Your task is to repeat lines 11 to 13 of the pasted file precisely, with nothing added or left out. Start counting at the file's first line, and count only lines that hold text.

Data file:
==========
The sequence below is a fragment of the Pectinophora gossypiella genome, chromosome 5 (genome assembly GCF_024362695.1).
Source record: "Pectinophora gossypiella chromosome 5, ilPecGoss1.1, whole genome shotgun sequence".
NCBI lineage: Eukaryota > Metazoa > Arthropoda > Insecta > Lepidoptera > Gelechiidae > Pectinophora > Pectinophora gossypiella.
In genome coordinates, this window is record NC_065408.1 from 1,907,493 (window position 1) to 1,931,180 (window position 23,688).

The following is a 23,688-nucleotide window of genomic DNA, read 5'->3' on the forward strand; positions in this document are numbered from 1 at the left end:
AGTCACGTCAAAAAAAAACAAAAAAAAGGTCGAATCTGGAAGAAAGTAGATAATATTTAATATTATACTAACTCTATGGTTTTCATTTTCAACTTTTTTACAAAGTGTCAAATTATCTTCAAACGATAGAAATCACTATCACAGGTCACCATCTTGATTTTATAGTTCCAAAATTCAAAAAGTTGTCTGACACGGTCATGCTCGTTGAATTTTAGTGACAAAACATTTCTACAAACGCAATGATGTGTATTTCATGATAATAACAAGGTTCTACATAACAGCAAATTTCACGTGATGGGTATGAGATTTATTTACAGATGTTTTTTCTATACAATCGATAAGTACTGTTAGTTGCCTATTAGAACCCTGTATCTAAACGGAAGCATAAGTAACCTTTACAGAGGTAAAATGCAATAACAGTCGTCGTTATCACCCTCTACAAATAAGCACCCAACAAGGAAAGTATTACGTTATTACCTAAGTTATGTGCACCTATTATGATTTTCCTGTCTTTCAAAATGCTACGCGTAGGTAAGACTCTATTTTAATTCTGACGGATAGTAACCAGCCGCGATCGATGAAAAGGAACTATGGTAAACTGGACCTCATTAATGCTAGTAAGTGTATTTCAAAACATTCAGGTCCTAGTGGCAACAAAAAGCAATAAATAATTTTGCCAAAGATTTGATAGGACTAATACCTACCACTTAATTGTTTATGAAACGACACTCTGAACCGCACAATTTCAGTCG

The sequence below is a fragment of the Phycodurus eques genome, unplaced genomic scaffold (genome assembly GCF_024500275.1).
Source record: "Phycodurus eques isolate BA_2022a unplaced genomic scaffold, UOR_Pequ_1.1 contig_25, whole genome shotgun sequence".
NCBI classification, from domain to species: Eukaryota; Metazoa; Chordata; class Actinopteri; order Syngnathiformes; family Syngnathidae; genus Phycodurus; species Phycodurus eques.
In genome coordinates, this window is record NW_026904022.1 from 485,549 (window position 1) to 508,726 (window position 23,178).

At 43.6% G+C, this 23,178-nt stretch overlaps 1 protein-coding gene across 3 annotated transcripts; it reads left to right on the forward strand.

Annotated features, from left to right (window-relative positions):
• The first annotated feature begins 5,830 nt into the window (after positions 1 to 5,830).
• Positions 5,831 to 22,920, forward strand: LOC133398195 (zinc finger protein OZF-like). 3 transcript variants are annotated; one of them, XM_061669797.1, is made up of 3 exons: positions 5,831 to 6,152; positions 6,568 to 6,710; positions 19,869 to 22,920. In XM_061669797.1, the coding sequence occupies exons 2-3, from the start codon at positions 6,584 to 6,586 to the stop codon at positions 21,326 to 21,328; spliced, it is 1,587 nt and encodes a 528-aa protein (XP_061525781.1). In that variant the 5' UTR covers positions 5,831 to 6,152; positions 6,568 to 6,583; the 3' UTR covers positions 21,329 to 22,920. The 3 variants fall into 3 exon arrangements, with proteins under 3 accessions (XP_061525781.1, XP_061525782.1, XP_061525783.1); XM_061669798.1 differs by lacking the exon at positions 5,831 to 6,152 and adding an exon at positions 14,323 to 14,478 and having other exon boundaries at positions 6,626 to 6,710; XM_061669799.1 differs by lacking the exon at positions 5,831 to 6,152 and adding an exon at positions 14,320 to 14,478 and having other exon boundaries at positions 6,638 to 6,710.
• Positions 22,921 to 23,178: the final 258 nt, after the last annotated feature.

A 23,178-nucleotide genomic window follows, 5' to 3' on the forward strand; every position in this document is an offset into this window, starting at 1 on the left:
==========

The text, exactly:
At 43.6% G+C, this 23,178-nt stretch overlaps 1 protein-coding gene across 3 annotated transcripts; it reads left to right on the forward strand.

Annotated features, from left to right (window-relative positions):
• The first annotated feature begins 5,830 nt into the window (after positions 1 to 5,830).